The Omicron-PRCV parallels break down in one extremely important way: the SARS-CoV-2 variant still causes many cases of severe disease in people who have not been vaccinated or lack immunity to natural infection . Both Saif and Pensaert point out that we also don’t know if infection with Omicron protects people against other variants that more easily cause serious illness.
Yet a later plot point in the pig saga suggests another way Omicron could help humans in the future. Some fear that Omicron and Delta could swap genetic material to produce a “recombinant” with the worst traits of the two: Omicron’s high transmissibility and Delta’s severity. But there is a contrasting and optimistic scenario proposed by TGEV and PRCV: they eventually recombined in a new US-dominant variant that spreads more easily than TGEV, does not cause severe disease in piglets, and can still thwart severe cases caused by TGEV, Saif says. If Omicron immunizes people safely and similarly recombines with and tames a more pathogenic variant of SARS-CoV-2, that would be “the best-case scenario,” she says.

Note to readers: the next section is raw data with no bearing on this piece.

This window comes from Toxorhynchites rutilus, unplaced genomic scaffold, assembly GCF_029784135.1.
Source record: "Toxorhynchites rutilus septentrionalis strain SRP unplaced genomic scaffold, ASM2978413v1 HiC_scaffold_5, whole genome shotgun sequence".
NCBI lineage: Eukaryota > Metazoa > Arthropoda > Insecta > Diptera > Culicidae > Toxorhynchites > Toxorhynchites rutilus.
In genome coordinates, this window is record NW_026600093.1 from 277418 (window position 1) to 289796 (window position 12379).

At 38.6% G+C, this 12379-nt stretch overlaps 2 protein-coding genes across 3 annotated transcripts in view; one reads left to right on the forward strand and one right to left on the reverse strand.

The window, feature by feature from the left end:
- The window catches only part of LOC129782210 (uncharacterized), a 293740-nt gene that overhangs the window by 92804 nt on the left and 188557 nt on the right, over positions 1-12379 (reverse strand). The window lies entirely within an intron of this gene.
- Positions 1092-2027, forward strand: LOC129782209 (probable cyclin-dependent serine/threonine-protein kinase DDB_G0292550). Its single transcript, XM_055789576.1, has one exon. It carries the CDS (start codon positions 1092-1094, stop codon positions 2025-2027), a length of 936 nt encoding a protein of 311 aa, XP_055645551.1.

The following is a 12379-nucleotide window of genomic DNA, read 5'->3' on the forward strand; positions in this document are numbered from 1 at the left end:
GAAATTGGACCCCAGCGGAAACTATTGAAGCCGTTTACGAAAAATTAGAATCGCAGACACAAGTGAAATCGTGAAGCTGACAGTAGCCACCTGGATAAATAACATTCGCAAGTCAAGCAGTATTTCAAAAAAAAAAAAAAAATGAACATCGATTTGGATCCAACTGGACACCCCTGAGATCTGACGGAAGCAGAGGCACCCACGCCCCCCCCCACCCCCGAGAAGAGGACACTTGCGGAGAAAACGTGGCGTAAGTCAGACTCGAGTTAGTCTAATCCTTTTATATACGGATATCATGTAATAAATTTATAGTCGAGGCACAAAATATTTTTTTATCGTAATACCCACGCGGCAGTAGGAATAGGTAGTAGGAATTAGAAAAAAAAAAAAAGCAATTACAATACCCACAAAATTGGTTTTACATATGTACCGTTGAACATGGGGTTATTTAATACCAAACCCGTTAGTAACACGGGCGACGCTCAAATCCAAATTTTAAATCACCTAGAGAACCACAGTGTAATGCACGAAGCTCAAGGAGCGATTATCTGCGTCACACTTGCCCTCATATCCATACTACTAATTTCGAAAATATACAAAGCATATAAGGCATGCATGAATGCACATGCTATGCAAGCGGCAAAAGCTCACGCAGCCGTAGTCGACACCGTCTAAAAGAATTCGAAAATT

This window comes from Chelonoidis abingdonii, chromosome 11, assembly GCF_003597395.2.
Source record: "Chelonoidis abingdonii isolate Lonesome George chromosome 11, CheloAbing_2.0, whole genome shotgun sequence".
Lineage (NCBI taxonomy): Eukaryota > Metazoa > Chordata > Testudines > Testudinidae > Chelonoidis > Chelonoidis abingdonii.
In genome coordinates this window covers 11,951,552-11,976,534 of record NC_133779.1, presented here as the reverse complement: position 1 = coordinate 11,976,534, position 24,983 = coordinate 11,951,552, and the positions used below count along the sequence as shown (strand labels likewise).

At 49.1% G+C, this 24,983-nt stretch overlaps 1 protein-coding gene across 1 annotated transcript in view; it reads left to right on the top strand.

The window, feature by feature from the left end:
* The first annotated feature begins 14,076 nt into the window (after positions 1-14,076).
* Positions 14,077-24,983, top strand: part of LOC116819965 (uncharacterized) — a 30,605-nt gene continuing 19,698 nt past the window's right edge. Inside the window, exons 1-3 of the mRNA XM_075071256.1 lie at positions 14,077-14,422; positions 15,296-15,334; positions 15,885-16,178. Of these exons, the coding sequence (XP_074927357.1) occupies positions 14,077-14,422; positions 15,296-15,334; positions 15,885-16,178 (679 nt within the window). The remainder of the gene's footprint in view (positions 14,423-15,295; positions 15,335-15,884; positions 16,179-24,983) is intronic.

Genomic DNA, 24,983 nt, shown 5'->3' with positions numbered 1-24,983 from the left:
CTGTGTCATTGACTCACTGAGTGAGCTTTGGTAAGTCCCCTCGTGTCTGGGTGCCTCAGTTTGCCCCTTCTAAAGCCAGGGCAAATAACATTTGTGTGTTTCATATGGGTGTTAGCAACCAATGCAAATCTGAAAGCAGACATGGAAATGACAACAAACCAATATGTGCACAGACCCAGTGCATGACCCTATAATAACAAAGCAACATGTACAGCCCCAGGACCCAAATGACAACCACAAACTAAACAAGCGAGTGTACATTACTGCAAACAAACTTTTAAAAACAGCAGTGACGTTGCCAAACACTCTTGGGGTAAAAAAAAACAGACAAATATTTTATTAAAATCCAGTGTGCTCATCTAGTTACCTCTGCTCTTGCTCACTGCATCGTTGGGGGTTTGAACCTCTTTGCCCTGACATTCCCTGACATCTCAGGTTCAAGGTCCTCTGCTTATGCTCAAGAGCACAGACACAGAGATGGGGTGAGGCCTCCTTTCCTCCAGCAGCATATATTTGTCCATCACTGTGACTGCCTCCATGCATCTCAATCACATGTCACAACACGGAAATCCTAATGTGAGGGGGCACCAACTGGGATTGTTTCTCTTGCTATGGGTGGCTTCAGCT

The pig story has a big asterisk next to that fairy tale ending. In 2010, another coronavirus from the same branch of the coronavirus family tree began to devastate the little piggies. Called porcine epidemic diarrhea virus (PEDV), it had circulated among pigs for decades without causing serious illness, but a highly virulent strain emerged in China. The variant found its way to the United States in 2013, possibly introduced via imported pig feed, suggests Saif.
PEDV vaccines hit the market to fight this deadly strain, but there is little real data to show they work. And recently, the PEDV/TGEV recombinants have started circulating. If this Three Little Swine Virus saga has any morals that apply to humans, Omicron or later, even milder variants could help curb the COVID-19 pandemic — for now. But they might not protect us from the next big, bad coronavirus to find a way to reach our doorstep.
Clarification, February 4, 10 a.m.: This story has been updated to note that the TGEV PRCV variant and the latest recombinant can cause mild disease in pigs, although symptoms are usually not as severe as those caused by the original virus. We also clarified that PEDV belongs to the same branch of the coronavirus family tree, but not to the same lineage. Linda Saif’s affiliation has also been corrected.